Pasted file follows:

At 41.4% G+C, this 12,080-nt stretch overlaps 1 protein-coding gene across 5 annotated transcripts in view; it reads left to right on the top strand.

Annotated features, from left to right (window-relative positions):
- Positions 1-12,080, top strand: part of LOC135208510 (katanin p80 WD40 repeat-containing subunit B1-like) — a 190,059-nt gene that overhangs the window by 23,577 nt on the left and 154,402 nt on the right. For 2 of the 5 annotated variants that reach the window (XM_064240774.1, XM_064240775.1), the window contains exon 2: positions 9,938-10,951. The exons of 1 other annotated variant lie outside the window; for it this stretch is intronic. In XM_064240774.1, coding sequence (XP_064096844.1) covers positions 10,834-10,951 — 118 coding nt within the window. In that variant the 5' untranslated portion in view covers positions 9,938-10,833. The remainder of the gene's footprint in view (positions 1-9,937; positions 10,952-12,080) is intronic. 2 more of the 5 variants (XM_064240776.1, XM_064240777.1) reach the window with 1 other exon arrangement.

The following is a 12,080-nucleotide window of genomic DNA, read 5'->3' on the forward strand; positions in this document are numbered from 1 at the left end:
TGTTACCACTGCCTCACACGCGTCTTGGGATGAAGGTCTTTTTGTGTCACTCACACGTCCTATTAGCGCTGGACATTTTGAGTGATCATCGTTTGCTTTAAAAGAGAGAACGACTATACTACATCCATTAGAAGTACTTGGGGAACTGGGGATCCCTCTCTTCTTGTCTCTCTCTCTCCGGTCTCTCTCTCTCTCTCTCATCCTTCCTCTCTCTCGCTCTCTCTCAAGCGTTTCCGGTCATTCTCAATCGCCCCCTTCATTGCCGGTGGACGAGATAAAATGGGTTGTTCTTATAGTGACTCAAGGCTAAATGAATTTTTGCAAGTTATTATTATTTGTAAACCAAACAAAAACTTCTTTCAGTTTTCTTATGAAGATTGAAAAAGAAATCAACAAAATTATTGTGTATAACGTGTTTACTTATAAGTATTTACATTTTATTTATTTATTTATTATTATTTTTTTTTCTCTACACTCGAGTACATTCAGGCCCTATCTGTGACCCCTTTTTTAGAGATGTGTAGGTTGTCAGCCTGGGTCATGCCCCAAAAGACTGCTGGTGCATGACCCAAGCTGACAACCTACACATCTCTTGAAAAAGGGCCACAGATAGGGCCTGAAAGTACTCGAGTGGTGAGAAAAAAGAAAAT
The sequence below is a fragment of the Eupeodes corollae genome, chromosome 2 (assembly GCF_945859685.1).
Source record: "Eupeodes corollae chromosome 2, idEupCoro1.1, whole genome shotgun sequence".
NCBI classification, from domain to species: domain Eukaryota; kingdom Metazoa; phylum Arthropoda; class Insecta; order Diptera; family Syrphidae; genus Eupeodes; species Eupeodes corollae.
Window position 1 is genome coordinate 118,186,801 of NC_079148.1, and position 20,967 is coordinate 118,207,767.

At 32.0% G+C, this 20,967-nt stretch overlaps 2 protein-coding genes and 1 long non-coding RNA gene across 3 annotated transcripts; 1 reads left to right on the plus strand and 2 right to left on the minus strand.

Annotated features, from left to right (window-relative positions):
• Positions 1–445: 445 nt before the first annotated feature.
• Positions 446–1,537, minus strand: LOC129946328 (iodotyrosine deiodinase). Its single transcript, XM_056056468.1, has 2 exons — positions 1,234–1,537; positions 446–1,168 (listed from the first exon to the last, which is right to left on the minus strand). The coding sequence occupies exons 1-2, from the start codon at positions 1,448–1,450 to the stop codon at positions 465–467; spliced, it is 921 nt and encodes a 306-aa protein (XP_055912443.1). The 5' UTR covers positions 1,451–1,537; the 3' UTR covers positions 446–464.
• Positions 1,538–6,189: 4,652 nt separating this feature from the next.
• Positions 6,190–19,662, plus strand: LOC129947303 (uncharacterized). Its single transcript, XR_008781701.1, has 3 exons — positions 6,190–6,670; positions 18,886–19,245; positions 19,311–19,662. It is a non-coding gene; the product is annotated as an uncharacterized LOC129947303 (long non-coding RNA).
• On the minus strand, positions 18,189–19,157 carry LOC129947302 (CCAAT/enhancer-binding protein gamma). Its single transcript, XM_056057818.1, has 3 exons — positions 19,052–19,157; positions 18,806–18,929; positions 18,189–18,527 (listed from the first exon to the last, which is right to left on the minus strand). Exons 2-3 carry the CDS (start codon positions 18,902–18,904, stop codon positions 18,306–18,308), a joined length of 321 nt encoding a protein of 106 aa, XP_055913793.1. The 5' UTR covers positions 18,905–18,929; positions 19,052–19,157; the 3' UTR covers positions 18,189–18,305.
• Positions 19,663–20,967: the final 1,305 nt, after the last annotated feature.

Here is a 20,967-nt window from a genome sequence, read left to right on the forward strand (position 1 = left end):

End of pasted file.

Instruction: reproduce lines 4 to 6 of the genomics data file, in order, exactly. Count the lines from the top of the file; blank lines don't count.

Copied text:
The following is a 12,080-nucleotide window of genomic DNA, read 5'->3' on the forward strand; positions in this document are numbered from 1 at the left end:
TGTTACCACTGCCTCACACGCGTCTTGGGATGAAGGTCTTTTTGTGTCACTCACACGTCCTATTAGCGCTGGACATTTTGAGTGATCATCGTTTGCTTTAAAAGAGAGAACGACTATACTACATCCATTAGAAGTACTTGGGGAACTGGGGATCCCTCTCTTCTTGTCTCTCTCTCTCCGGTCTCTCTCTCTCTCTCTCATCCTTCCTCTCTCTCGCTCTCTCTCAAGCGTTTCCGGTCATTCTCAATCGCCCCCTTCATTGCCGGTGGACGAGATAAAATGGGTTGTTCTTATAGTGACTCAAGGCTAAATGAATTTTTGCAAGTTATTATTATTTGTAAACCAAACAAAAACTTCTTTCAGTTTTCTTATGAAGATTGAAAAAGAAATCAACAAAATTATTGTGTATAACGTGTTTACTTATAAGTATTTACATTTTATTTATTTATTTATTATTATTTTTTTTTCTCTACACTCGAGTACATTCAGGCCCTATCTGTGACCCCTTTTTTAGAGATGTGTAGGTTGTCAGCCTGGGTCATGCCCCAAAAGACTGCTGGTGCATGACCCAAGCTGACAACCTACACATCTCTTGAAAAAGGGCCACAGATAGGGCCTGAAAGTACTCGAGTGGTGAGAAAAAAGAAAAT
The sequence below is a fragment of the Eupeodes corollae genome, chromosome 2 (assembly GCF_945859685.1).